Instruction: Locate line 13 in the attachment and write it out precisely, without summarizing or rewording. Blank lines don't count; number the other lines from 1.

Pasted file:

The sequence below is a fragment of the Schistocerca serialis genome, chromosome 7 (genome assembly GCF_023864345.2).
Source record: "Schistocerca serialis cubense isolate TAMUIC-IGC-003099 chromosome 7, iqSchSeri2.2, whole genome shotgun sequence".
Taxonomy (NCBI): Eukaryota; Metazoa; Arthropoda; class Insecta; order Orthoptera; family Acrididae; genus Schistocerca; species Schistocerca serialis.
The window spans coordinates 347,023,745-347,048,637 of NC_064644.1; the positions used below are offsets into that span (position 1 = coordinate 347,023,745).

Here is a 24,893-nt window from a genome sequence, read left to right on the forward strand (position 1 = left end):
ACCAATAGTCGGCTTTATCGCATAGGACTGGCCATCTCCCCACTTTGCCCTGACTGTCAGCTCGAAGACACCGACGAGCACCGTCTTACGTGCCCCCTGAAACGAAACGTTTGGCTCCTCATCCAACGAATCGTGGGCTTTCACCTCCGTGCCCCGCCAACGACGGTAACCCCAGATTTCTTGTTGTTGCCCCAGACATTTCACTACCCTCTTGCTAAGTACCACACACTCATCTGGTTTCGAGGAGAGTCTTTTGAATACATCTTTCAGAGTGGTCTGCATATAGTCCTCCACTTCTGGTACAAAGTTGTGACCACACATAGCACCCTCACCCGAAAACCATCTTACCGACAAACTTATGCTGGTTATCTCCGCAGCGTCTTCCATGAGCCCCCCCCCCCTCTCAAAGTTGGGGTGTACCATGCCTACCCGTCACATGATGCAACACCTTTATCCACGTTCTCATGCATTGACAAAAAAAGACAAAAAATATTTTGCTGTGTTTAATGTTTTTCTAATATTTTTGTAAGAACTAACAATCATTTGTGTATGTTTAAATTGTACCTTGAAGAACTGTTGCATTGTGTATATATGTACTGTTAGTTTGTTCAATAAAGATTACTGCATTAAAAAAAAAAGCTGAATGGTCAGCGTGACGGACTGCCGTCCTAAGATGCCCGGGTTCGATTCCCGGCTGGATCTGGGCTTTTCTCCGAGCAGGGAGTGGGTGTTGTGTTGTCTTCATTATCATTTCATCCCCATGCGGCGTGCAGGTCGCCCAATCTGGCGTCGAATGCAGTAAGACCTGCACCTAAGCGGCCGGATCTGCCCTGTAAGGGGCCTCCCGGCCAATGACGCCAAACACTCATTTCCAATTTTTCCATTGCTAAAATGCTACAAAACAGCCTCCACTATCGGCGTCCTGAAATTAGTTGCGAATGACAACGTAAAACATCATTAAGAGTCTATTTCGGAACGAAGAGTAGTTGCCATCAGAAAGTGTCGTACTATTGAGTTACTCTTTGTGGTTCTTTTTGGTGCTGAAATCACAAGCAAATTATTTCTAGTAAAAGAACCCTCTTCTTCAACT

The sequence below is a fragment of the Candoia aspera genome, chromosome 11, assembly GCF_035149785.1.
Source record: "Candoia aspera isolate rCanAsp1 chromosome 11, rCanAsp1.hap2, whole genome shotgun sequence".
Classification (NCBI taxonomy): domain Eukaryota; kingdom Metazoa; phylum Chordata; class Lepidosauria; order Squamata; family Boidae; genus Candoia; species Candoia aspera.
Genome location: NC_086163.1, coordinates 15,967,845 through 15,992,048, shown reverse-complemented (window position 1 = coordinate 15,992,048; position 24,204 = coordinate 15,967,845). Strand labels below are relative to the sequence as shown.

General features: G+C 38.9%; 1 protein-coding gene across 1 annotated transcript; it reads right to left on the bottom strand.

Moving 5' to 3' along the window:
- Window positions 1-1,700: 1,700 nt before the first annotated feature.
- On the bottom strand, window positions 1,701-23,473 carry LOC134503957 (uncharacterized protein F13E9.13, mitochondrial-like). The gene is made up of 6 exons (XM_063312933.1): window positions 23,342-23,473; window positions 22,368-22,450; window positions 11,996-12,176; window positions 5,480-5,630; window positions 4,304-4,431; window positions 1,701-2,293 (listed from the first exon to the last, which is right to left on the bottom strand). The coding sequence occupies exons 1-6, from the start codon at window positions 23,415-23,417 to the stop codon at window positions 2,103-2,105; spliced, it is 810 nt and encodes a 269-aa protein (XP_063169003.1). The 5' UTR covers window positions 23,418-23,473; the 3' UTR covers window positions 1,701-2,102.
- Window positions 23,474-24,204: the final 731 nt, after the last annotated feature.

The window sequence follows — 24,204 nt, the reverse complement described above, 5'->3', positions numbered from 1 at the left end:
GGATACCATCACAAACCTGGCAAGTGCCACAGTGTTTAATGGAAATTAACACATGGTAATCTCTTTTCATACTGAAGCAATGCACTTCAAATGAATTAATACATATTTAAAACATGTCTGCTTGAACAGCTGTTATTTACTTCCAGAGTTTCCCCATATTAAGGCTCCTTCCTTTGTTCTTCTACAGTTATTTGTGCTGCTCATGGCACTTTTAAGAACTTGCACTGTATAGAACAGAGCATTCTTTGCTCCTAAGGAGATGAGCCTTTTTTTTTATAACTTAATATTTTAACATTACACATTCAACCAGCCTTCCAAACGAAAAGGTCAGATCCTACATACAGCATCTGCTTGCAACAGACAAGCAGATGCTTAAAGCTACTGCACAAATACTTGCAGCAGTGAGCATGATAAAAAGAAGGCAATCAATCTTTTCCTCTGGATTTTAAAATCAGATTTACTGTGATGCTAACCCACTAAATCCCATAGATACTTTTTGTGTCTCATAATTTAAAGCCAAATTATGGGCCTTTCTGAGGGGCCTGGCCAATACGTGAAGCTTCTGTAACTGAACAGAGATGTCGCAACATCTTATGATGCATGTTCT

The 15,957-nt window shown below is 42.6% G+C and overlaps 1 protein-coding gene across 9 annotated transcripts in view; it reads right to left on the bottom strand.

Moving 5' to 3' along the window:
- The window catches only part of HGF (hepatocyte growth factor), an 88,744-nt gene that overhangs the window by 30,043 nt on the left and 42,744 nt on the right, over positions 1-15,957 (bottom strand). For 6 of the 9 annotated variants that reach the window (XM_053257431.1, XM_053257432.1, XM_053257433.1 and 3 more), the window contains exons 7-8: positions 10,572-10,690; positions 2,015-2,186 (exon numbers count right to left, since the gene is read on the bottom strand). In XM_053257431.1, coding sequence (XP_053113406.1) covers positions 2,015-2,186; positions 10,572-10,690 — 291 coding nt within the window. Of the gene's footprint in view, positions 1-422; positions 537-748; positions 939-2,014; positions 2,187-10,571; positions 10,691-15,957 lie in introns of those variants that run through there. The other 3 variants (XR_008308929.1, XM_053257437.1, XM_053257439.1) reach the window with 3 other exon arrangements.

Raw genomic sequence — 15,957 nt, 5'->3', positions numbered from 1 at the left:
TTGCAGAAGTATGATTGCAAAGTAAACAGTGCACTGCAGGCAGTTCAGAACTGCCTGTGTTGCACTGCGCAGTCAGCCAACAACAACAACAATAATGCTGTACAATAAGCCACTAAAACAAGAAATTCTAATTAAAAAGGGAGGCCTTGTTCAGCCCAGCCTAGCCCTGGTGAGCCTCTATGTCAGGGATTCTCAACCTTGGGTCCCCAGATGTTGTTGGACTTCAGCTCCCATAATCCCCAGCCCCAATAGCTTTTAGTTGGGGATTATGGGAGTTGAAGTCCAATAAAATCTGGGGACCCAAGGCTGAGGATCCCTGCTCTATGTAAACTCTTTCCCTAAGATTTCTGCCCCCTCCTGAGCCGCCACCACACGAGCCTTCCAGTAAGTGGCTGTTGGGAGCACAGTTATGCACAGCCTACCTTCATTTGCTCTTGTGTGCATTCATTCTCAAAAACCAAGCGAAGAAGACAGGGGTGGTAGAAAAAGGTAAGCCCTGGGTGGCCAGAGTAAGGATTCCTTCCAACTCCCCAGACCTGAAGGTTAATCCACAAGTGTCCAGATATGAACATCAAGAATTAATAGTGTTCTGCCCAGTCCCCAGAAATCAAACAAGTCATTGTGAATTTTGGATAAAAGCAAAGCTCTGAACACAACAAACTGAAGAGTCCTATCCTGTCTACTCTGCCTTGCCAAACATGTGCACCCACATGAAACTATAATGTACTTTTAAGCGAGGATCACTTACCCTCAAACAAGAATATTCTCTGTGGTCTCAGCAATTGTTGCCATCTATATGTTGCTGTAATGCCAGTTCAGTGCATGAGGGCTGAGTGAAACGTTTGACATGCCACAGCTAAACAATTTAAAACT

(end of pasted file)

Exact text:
- Window positions 1-1,700: 1,700 nt before the first annotated feature.